August 9, 2022

In equal pay fight, U.S. Women’s Soccer strike could hinge on a clause

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U.S. women's national soccer team forward Crystal Dunn (16) passes the ball during a game against the Colombian women's national soccer team at Talen Energy Stadium in Chester, Pa., on April 10, 2016 .  Photo by Dennis Schneidler/Icon Sportswire via AP Images

U.S. women’s national soccer team forward Crystal Dunn (16) passes the ball during a game against the Colombian women’s national soccer team at Talen Energy Stadium in Chester, Pa., on April 10, 2016 . Photo by Dennis Schneidler/Icon Sportswire via AP Images

By Roy Strom, From The National Law Journal

Whether the reigning women’s soccer world champions strike before the 2016 Summer Olympics could hinge on a rather simple contract dispute. Is there a clause in the collective bargaining agreement between the U.S. Soccer Federation and the U.S. Women’s National Soccer Team that bars the team from striking?

Stark disagreement on that question came to light Tuesday when the sides filed competing motions for summary judgment in federal court in Chicago in a lawsuit brought by the U.S. Soccer Federation.

The federation filed its lawsuit in February accusing the U.S. Women’s National Soccer Team Players Association of breaching a bargaining agreement by threatening to strike amidst a broader effort to secure wages more comparable to their male counterparts. The players’ union says it has the right to strike.

Both sides are seeking a summary judgment order from the court in one part of a multi-faceted battle over wages. The stakes are higher than just money: U.S. Soccer’s filing says a strike could ultimately force the women’s team to withdraw from the Olympics and also result in a suspension of all national soccer teams from other FIFA events.

Both sides are represented by attorneys and firms with plenty of big-stage sports litigation experience.

Winston & Strawn’s Jeffrey Kessler—who has represented unions in the four biggest American sports leagues and Tom Brady in “Deflategate”— represents the women’s national team. A team of litigators from Latham & Watkins, led by Matthew Walch in Chicago, are going to bat for the soccer federation. Latham has represented the NFL Players Association in a lawsuit that helped end the 2011 lockout.

In a separate case filed last month before the Equal Employment Opportunity Commission, five players from the women’s team accused the soccer federation of wage discrimination, saying the decorated women’s team members earn as little as 40 percent of the members on the men’s national team.

The lawsuit in Chicago’s federal court will mostly determine whether the women can use a strike as leverage to boost their pay.

Both sides agree the players were historically barred from initiating a strike due to a “no strike, no lockout” clause the parties say dates back to a 2005 bargaining agreement. The uncertainty surrounding the agreement—and the clause banning strikes—arose when the agreement expired at the end of 2012.

The soccer federation says a new agreement was entered into in March 2013 that included the clause on strikes. That agreement expires at the end of the year. The player’s association says that agreement was a “memorandum of understanding”—not necessarily a binding agreement—that didn’t include the clause.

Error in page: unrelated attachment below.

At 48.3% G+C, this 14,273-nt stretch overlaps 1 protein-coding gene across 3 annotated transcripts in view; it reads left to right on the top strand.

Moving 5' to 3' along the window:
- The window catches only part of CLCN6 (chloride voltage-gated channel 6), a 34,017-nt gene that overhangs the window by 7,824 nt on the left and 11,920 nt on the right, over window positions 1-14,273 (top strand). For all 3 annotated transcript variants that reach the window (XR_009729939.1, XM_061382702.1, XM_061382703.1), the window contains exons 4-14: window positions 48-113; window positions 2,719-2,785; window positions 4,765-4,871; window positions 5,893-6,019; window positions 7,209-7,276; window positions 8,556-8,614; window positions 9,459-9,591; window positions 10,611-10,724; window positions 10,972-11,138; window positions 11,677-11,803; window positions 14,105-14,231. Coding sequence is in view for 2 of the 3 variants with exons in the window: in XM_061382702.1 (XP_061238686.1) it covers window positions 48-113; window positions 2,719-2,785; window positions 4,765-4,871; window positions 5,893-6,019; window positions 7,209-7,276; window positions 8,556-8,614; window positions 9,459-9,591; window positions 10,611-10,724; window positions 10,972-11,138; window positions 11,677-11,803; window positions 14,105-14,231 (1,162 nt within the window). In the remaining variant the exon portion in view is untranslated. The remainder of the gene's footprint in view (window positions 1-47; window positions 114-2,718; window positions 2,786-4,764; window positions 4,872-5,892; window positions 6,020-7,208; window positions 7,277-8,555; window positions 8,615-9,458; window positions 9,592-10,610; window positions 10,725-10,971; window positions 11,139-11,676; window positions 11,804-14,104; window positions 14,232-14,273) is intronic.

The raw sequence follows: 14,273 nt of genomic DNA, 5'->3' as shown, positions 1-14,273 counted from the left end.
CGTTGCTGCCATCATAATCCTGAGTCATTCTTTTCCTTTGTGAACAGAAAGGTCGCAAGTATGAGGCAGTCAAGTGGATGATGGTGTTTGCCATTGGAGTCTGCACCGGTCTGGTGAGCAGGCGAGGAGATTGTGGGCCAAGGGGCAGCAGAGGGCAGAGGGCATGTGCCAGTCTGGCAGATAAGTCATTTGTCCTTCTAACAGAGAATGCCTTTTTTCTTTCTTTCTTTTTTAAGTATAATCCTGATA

The soccer federation asks the court to rule that the “no strike, no lockout” clause is enforceable and that the players “anticipatorily breached” the agreement by denying its existence and threatening to strike. The players ask the court to rule that the “no strike” clause does not exist.

In an interview, Kessler said the lawsuit will establish the women’s right to strike. In the broader effort to increase the women’s team’s pay, he said he believed the case before the employment regulator would result in a favorable ruling for the team – unless a new agreement was negotiated beforehand.

“The obligation to pay equal pay for equal work exists whether or not there’s a union, whether or not there’s a collective bargaining agreement and whether or not there’s a strike,” Kessler said.

Attorneys from Latham & Watkins did not respond to a request for comment Wednesday.

Kessler declined to comment on the soccer federation’s claim that a strike could result in a withdrawal from the Olympics, which start on August 3, or other suspensions for U.S. Soccer teams. He said the players “have been pressing to meet” to negotiate a new collective bargaining agreement that could resolve these disputes but that no talks were scheduled for April.

“This apparently is not all that important to” the U.S. Soccer Federation, Kessler said.

The U.S. Soccer Federation did not return a phone call seeking comment on the negotiations Wednesday.

In previous months, the federation has said that it’s “committed to and engaged in” negotiating a new agreement to take effect when the current one expires at the end of the year, according to a release by the organization when the players filed their EEOC action. The release said U.S. Soccer would continue to advocate for the women’s game, including attempting to influence FIFA’s compensation model.

IMAGE: U.S. women’s national soccer team forward Crystal Dunn (16) passes the ball during a game against the Colombian women’s national soccer team at Talen Energy Stadium in Chester, Pa., on April 10, 2016. Photo by Dennis Schneidler/Icon Sportswire via AP Images

Read more: http://www.nationallawjournal.com/id=1202754902265/In-Equal-Pay-Fight-US-Womens-Soccer-Strike-Could-Hinge-on-a-Clause#ixzz45o8qVlA3

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